The Christian Race: A Sprint or Marathon?

The Christian Walk

The life of a Christian is described in the Bible as “walking in the light” (1 John 1:7, NASU), as a simple “walk” (Eph. 4:1), and a “race” whose finish line is found in heaven (1 Cor. 9:24, 2 Tim. 4:7). Using the “race” analogy, we can describe two different types of “runners”, beginning with the time of their conversion.

Different Converts

Some new converts are “sprinters”, full of enthusiasm and energy, but not taught about the commitment required in the Christian life. Some new converts are “marathon runners”, having the same enthusiasm, but also grounded in the reality that the Christian race will not be over in a month or a year, but only at the end of life. The way these two converts choose to “run” will affect how well they compete in the race. There are two important reasons why the “marathon runner” has a distinct advantage over the “sprinter.”

Saved energy

The “sprinter” expends all of their energy at the first, causing them to tire quickly over long distances. The excitement and energy at conversion are very positive things, but if not focused in study and spiritual growth will cause an eventual burnout. These “sprinters” end up falling by the side of the path, or left not moving at all, long before the race is finished. Helping these “sprinters” to become “marathon runners” requires teaching them the truth about life – it will not be perfect and rosy, and a commitment to Christ takes one’s whole life.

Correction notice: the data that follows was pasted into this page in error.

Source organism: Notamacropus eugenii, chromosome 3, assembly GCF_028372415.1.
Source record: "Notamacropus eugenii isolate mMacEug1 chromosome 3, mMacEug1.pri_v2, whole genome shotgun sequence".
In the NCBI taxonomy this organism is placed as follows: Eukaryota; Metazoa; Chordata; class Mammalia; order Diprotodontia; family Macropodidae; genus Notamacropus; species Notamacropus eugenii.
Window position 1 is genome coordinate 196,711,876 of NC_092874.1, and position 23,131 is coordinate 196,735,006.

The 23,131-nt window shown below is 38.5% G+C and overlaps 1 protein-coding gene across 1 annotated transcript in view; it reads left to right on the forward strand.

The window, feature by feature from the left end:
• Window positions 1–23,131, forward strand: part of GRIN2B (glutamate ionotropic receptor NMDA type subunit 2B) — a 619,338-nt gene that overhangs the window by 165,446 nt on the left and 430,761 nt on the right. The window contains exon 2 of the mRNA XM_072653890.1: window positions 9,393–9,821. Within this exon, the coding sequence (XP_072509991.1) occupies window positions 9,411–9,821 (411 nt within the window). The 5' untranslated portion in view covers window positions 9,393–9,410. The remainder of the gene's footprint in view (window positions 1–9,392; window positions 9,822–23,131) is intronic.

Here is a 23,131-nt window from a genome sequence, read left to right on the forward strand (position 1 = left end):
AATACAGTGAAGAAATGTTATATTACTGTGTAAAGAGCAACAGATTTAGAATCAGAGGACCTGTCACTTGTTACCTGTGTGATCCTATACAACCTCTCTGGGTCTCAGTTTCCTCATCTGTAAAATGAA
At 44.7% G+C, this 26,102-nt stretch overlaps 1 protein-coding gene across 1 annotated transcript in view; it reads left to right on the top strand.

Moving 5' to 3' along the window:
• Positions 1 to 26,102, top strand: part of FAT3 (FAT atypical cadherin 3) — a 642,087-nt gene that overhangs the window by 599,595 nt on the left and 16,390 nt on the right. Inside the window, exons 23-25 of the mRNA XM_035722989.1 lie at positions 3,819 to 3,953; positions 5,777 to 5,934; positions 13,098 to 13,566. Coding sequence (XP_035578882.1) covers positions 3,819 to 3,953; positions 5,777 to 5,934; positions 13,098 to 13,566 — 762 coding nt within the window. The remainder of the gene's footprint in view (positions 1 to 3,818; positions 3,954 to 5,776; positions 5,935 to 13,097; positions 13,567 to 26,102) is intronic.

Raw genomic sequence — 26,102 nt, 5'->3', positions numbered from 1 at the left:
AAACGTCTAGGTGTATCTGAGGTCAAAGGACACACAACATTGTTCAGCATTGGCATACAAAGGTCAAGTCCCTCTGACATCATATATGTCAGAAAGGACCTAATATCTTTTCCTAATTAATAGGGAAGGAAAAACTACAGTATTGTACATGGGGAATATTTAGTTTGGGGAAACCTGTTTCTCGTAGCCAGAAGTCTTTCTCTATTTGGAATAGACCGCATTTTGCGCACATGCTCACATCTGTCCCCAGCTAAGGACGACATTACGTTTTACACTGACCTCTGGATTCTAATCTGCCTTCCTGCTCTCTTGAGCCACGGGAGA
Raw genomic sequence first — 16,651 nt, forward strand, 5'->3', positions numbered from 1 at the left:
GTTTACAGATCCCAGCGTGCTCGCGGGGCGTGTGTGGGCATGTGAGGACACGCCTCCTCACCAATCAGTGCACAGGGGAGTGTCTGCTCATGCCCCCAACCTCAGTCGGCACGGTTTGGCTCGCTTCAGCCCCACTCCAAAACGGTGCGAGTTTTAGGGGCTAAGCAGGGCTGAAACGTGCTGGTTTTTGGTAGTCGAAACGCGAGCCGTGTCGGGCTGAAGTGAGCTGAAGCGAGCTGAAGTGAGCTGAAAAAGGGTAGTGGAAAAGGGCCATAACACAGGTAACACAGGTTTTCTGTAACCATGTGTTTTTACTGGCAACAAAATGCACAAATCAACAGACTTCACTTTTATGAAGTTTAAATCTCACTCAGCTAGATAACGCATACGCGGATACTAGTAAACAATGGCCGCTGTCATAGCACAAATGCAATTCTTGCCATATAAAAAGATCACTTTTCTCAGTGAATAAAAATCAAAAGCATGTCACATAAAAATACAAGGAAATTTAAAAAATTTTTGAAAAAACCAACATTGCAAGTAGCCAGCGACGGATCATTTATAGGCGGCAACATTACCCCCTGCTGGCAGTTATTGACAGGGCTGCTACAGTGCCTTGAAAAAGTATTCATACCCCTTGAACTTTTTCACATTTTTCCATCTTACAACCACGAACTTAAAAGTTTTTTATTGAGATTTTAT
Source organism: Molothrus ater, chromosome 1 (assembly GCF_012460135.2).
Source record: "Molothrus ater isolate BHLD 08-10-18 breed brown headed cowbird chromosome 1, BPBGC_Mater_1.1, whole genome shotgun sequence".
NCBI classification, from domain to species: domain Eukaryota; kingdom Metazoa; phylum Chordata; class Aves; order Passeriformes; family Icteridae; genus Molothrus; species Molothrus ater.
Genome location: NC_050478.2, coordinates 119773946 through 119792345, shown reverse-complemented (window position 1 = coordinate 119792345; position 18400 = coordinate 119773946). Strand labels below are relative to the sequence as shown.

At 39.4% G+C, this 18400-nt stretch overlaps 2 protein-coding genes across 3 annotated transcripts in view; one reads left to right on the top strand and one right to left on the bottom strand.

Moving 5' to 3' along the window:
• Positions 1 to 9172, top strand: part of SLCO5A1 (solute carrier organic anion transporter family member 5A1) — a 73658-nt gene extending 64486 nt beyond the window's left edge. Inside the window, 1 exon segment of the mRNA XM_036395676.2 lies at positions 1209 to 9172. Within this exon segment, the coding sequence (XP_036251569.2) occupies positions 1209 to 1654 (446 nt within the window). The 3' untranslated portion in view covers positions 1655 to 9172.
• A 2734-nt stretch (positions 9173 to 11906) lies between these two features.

Shorter missteps

The “sprinter” travels so quickly that when they make a misstep and leave the path, they travel far from it. It is inevitable that all men and women will “miss the path” in life. We are not perfect creatures and fail. The problem for the “sprinter” is that when this failure eventually comes, it hits them much harder. Their energy and lack of spiritual maturity can cause them to give up on the race altogether instead of simply finding the path once more. There will be many missteps in life – the “marathon runner” knows this and takes care to always find the path once again.

The way these two converts choose to “run” is largely influenced by what they are taught at the time of conversion, and how much they are willing to learn afterward. Those who have been running this race for many years can offer insight in “running” a long race, and running it well. The greatest part of this race is that everyone who finishes is a winner – so there is no reason to “sprint”, but just to “run” well every day and reach the end.

comments powered by Disqus